The SNL “Best of…” compilation was long the best way to see old sketches or relive your favorite characters and cast members. In the days when you had to just wait and hope for an older episode to show up in reruns, “Best of”s were a terrific way to get a sense of just what was so great about folks like Gilda Radner or John Belushi. And as the show continued into the salad days of VHS and DVD, over two dozen “Best of” compilations were released, covering many cast members and a handful of classic hosts. Sure, even in their heyday these compilations didn’t cover every deserving cast member (would that we had “The Best of Jan Hooks” or “The Best of Bill Murray”), but not long after they’d left the cast you could get DVDs of “The Best of Jimmy Fallon” and “The Best of Chris Kattan,” so it stings a bit that (the fantastic) Amy Poehler was the last cast member to date to receive the “Best of” treatment. Since then, a number of cast members who absolutely merit a compilation have left the show, but it seems like the decline of the home video market and (supposedly) easy online access to sketches from throughout the show’s history has conspired to put an end to the practice. For fans of the show, it’s kind of crazy that there hasn’t been a “Best of Kristen Wiig” or “Best of Bill Hader.” But we here at SportsAlcohol.com are going to do our part to correct the situation (or at least to offer suggestions; c’mon, Broadway Video/NBC/whoever should be doing these! we’ll do the work!). The project here is to provide at least a rough simulation of a “Best of” compilation, with a sampling of signature characters, memorable or iconic sketches, as well as a couple of Weekend Update appearances. Because of the spotty availability of sketches online, I’m going to list the preferred “Best of” sketch and, if necessary, providing an alternative that you can check out online.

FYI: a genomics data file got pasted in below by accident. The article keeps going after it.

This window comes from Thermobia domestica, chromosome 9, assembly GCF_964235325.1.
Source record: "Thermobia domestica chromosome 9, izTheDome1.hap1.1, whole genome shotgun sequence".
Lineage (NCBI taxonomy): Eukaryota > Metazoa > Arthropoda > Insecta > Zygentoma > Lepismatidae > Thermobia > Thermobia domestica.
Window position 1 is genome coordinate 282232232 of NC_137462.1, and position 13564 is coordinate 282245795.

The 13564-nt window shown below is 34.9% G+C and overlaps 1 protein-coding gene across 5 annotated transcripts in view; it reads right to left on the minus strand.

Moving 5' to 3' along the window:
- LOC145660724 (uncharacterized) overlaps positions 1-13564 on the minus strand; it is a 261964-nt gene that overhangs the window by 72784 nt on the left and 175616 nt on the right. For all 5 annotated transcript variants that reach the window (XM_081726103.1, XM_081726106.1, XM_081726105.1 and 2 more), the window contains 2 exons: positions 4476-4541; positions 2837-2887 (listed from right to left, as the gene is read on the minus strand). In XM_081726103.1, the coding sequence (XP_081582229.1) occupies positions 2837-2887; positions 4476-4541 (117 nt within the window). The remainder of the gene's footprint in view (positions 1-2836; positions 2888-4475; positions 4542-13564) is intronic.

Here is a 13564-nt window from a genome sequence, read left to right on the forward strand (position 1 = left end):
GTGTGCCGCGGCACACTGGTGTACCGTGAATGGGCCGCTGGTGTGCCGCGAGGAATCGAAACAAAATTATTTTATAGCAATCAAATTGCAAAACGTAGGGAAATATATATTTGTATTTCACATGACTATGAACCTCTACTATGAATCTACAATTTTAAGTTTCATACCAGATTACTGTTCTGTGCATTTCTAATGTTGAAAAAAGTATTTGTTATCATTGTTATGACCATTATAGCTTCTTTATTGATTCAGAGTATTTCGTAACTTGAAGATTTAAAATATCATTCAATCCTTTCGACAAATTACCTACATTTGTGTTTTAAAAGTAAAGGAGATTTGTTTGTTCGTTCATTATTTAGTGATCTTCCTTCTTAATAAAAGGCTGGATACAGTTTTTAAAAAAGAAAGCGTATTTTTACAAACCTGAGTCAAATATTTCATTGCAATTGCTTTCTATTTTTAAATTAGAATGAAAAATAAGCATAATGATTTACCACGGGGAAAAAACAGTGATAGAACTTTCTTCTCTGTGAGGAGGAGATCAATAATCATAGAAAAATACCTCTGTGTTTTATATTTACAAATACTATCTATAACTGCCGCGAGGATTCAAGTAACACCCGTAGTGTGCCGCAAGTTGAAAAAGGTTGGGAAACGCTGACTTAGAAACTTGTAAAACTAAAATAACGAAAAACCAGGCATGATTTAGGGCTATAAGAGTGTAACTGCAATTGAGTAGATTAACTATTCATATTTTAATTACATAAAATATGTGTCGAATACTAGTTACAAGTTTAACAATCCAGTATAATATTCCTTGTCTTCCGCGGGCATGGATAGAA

First up, to celebrate a cast member who is enormously beloved among (at least parts of) the SportsAlcohol.com offices and to get you ready for Sunday’s hotly anticipated premiere of The Last Man On Earth, we’re offering our suggestions for “The Best of Will Forte.”
Will Forte was a Featured Player in Season 28 (2002-2003) and a cast member from Season 29 to Season 35 (2003-2010). In that time, he created a number of memorable (and memorably deranged) characters, including the charmingly racist Hamilton, the charmingly insane Falconer, the charmingly deviant Jeff Montgomery, and the charmingly all-of-the-above MacGruber. Amazingly, Forte managed the seemingly contradictory feat of essaying the only character from his era of the show to make the leap to a feature film (joining the ranks of beloved characters like Wayne & Garth, Mary Catherine Gallagher, and the Roxbury guys) and of basically being the human embodiment of the “ten to 1” sketch (the kind of sketch that’s too weird to make it earlier in the night, when more of the audience is awake). Of course, the box-office performance of MacGruber (a terrific expression of Forte’s particular comic sensibility) makes a lot of sense as sort of a “Ten to 1: The Movie.” All this is to say that “The Best of Will Forte” is going to weird.
COLD OPEN: Hardball (w/ Forte as Zell Miller, 11/12/05)
Unfortunately, we’re starting out with a sketch that is unavailable online. Just know that Forte’s Zell Miller is a thing of beauty. So instead we’ll go with a bit of Forte’s George W. Bush. He was one of the guys who was tried out in the role after Will Ferrell left the show, and while he was in something of a no-win situation following Ferrell’s iconic performance, Forte’s peevish president was a pretty funny take on the guy.
(For my money, the funniest “MacGruber” is the one with Charles Barkley, but this one is available online in discrete sections, so we’re using it to fit the format. And really, you can’t go wrong with any of them.)
Trick or Treat
Fart Face(I admit, we’re lightly trolling you with this choice. But we’re fond of it, and they actually recurred it two more times! Here‘s the third, featuring James Franco. And if you’re prefer to sample some of Forte’s other improbably recurring characters, there’s Lyle Kane and Neil.)